Characterization of Sensorized Porous 3D Gelatin/Chitosan Scaffolds Via Bio-impedance Spectroscopy

  • Muhammad Ahmed Khan
  • Nicola Francesco Lopomo
  • Mauro SerpelloniEmail author
  • Emilio Sardini
  • Luciana Sartore
Conference paper
Part of the Lecture Notes in Electrical Engineering book series (LNEE, volume 539)


Conductive scaffolds are highly used in tissue engineering for bone defect, nerve regeneration, cardiac tissue constructs and many others. Currently, most methods for monitoring cell activities on scaffolds are destructive and invasive such as histological analysis. The research aimed at sensorizing and characterizing a porous gelatin/chitosan scaffold, hence this “Intelligent Scaffold” can behave as a biosensor for evaluating cell behaviour (cell adhesion, proliferation) along with directing cellular growth. Thus, in this research, three-dimensional (3D) gelatin based scaffold has been transformed into conductive scaffold and both the scaffolds are characterized and compared in terms of their electrical conductivity. Carbon black has been used as a doping material to fabricate a Carbon-Gelatin composite conductive scaffold. The scaffolds are prepared by Freeze drying method and carbon black has been homogeneously embedded throughout the gelatin matrix. The scaffold behaviour was characterized by Bio-impedance Spectroscopy method. The preliminary experimental results showed that the conductivity of carbon-gelatin/chitosan scaffold increases around 10 times as compared to simple gelatin scaffold. Thus, these results elucidated the importance of carbon black clustering for development of a conductive network. This shows that carbon black provides conducting path and hence in future, even a small change of cellular activity can be determined by impedance fluctuation within the scaffold.


Conductive scaffold Carbon-Gelatin scaffold Bio-impedance spectroscopy Electrical conductivity 


  1. 1.
    Yang, F., Murugan, R., Ramakrishna, S., et al.: Fabrication of nano-structured porous PLLA scaffold intended for nerve tissue engineering. Biomaterials 25, 1891–1900 (2004)CrossRefGoogle Scholar
  2. 2.
    Subramanian, A., Krishnan, U.M., Sethuraman, S.: Development of biomaterial scaffold for nerve tissue engineering: biomaterial mediated neural regeneration. J. Biomed. Sci. 16, 108 (2009)CrossRefGoogle Scholar
  3. 3.
    Khan, M.N., Islam, J.M.M., Khan, M.A.: Fabrication and characterization of gelatin-based biocompatible porous composite scaffold for bone tissue engineering. J. Biomed. Mater. Res. Part A 2012(100A), 3020–3028 (2012)CrossRefGoogle Scholar
  4. 4.
    Fowler, B.O., Moreno, E.C., Brown, W.E.: Infra-red spectra of hydroxyl-apatite, octacalcium phosphate and pyrolysed octacalcium phosphate. Arch. Oral Biol. 11(477), 492 (1966)Google Scholar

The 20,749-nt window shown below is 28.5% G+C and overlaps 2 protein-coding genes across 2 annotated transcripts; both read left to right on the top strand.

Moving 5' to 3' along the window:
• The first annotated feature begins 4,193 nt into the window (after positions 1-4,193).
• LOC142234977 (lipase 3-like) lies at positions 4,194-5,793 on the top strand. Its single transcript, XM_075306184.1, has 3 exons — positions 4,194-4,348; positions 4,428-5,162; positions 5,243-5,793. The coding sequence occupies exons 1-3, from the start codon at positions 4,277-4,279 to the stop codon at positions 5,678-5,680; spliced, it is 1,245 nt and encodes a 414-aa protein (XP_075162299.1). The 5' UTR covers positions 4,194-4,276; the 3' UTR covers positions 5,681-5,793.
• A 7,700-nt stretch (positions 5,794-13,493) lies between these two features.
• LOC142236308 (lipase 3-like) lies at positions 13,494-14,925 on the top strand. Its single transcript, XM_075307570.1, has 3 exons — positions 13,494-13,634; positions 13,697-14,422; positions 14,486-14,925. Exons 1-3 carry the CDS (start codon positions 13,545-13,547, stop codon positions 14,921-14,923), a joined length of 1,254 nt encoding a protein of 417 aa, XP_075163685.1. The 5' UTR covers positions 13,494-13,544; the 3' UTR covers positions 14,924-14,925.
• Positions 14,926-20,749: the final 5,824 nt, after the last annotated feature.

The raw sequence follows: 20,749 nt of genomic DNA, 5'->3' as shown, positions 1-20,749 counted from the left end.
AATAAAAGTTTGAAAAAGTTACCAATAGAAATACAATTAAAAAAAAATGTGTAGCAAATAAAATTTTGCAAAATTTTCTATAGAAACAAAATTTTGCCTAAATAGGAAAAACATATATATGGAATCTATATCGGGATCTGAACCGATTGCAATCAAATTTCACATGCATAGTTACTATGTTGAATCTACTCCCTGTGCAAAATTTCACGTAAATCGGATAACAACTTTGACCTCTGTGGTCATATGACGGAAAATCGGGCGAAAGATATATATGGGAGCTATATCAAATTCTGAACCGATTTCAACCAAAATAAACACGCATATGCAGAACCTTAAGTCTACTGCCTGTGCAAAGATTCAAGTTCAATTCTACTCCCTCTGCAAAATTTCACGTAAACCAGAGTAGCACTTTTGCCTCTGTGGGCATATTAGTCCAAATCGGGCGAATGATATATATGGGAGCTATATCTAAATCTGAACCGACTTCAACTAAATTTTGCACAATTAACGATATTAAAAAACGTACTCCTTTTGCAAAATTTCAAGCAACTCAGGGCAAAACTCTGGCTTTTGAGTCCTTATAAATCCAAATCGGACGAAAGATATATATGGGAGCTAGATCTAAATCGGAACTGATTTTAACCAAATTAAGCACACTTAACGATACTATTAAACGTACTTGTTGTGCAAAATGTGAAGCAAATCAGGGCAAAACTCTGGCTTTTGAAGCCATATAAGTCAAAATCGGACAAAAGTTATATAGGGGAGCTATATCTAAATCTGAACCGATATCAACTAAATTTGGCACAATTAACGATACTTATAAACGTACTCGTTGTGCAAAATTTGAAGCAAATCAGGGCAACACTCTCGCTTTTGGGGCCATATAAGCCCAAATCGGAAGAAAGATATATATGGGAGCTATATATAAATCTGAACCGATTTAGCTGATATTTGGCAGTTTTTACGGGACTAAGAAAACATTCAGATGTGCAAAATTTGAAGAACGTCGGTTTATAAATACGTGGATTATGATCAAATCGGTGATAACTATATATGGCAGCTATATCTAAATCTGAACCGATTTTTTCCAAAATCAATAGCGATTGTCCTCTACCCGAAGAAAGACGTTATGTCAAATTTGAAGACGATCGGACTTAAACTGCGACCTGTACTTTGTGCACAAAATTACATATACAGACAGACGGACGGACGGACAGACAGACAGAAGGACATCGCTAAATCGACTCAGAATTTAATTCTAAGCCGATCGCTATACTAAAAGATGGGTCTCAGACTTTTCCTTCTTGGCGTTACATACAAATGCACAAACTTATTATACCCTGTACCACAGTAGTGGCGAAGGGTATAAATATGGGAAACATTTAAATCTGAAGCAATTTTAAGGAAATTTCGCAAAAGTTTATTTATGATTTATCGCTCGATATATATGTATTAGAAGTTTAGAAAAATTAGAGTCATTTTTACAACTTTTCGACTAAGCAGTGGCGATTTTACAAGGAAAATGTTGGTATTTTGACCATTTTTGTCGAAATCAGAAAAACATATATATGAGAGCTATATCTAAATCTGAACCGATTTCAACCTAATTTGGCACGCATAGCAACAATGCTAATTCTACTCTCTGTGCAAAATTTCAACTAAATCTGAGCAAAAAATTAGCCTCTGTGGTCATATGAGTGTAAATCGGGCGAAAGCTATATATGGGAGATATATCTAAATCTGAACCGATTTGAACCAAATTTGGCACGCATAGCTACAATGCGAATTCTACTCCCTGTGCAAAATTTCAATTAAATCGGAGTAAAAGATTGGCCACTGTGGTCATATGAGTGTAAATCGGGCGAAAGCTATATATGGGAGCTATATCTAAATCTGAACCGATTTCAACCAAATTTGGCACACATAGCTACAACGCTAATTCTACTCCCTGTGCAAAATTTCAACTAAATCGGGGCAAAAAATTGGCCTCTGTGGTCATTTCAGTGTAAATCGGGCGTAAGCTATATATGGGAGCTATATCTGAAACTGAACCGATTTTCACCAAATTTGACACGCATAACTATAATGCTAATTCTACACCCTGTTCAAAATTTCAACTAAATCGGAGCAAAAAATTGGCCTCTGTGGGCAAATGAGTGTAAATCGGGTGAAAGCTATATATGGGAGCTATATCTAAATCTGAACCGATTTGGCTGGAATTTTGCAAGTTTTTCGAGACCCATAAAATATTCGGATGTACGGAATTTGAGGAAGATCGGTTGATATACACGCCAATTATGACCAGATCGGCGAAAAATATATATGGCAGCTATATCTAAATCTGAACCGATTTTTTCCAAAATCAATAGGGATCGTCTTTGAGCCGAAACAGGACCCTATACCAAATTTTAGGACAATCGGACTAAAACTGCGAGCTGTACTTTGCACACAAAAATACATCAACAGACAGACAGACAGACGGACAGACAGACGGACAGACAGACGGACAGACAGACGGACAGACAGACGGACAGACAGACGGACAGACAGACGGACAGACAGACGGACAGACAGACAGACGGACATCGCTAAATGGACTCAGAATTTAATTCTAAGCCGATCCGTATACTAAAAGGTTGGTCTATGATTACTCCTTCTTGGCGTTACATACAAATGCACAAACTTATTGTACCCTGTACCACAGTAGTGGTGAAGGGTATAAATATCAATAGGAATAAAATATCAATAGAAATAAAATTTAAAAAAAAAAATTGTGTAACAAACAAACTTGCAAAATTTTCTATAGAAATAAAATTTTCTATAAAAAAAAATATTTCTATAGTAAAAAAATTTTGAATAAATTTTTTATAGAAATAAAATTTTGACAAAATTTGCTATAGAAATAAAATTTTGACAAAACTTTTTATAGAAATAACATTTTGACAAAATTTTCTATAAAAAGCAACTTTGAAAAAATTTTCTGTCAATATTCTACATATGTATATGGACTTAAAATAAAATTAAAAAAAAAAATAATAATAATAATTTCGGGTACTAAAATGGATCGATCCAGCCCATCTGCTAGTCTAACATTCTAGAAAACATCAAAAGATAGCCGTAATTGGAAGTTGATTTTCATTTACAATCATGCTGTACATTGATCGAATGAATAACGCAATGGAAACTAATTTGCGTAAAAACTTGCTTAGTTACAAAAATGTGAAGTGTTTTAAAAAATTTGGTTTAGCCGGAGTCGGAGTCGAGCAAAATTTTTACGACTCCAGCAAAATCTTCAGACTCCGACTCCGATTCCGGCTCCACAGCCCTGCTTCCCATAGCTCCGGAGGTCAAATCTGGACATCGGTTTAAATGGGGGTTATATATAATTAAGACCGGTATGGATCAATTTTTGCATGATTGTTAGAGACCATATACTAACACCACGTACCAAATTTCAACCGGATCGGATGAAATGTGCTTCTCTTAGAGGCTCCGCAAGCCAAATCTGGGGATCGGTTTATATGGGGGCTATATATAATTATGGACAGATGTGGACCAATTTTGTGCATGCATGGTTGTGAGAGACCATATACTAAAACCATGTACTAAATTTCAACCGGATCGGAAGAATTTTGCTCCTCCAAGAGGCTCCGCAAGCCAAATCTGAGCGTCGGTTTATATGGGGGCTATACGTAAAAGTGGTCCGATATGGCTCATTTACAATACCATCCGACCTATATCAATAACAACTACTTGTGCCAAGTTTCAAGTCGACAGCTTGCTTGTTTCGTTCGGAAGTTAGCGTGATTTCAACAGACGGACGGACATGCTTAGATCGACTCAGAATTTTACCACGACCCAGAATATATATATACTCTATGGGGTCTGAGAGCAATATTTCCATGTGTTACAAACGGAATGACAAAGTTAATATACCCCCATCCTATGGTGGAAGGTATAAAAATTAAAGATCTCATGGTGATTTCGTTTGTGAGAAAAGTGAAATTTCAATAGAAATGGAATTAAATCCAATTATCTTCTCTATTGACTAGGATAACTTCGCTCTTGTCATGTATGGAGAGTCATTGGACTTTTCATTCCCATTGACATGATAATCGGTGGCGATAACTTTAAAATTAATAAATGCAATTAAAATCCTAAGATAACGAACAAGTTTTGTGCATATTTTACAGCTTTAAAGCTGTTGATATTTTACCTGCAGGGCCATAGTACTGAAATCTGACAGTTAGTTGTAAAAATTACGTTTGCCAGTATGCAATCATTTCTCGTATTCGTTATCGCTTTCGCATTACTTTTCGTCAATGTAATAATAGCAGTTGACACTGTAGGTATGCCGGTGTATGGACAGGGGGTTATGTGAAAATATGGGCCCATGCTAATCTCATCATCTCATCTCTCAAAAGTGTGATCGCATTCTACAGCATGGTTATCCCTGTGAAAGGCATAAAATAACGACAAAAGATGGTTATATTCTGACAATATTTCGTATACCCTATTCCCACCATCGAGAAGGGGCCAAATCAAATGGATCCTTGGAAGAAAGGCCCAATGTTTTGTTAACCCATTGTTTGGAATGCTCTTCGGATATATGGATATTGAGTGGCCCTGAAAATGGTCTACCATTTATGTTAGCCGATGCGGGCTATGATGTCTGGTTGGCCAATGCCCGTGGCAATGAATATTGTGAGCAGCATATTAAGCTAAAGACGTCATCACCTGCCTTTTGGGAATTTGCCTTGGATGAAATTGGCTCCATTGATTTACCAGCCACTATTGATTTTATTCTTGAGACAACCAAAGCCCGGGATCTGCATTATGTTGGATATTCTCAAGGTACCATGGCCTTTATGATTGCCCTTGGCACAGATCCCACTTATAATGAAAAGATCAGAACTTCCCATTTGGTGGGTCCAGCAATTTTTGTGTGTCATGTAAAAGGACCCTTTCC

5. 5.
    Rey, C., Shimizu, M., Collins, B., Glimcher, M.J.: Resolution-enhanced Fourier transform infrared spectroscopy study of the environment of phosphate ions in the early deposits of a solid phase of calcium-phosphate in bone and enamel, and their evolution with age. I: investigations in the upsilon 4 PO4 domain. Calcif. Tissue Int. 46, 384–394 (1990)CrossRefGoogle Scholar
  6. 6.
    Walters, M.A., Leung, Y.C., Blumenthal, N.C., LeGeros, R.Z., Konsker, K.A.: A Raman and infrared spectroscopic investigation of biological hydroxyapatite. J. Inorg. Biochem. 39(19), 3–200 (1990)Google Scholar
  7. 7.
    Haydar, U., Islam, J.M.M.Z., Khan, M.A., Khan, R.A.: Physico-mechanical properties of wound dressing material and its biomedical applica-tion. J. Mech. Beh. Biomed. Mater. 4, 1369–1375 (2011)CrossRefGoogle Scholar
  8. 8.
    Mao, J.S., Liu, H.F., Yin, Y.J., Yao, K.D.: The properties of chitosan–gelatin membranes and scaffolds modified with hyaluronic acid by different methods. Biomaterials 24, 1621–1629 (2003)CrossRefGoogle Scholar
  9. 9.
    Cheng, M., Deng, J., Yang, F., Gong, Y., Zhao, N., Zhang, X.: Study on physical properties and nerve cell affinity of composite films from chitosan and gelatin solutions. Biomaterials 24, 2871–2880 (2003)CrossRefGoogle Scholar
  10. 10.
    Hajiabbas, M., Mashayekhan, S., Nazaripouya, A., Naji, M., Hunkeler, D., RajabiZeleti, S., Sharifiaghdas, F.: Artif. Cells Nanomed. Biotechnol. (2013).
  11. 11.
    Jridi, M., Hajji, S., Ayed, H.B., Lassoued, I., Mbarek, A., Kammoun, M., Souissi, N., Nasri, M.: Int. J. Biol. Macromol. 67, 373 (2014)CrossRefGoogle Scholar
  12. 12.
    Sarem, M., Moztarzadeh, F., Mozafari, M., Prasad Shastri, V.: Mater. Sci. Eng. C 33, 4777 (2013)Google Scholar
  13. 13.
    Guan, S., Zhang, X.L., Lin, X.M., Liu, T.Q., Ma, X.H., Cui, Z.F.: J. Biomater. Sci. Polym. Ed. 24, 999 (2013)CrossRefGoogle Scholar
  14. 14.
    Martin-Lopez, E., Alonso, F.R., Nieto-Diaz, M., Nieto-Sampedro, M.: J. Biomater. Sci. Polym. Ed. 23, 207 (2012)CrossRefGoogle Scholar
  15. 15.
    Keong, L.C., Halim, A.S.: In vitro models in biocompatibility assessment for biomedical-grade chitosan derivatives in wound management. Int. J. Mol. Sci. 10, 1300–1313 (2009)CrossRefGoogle Scholar
  16. 16.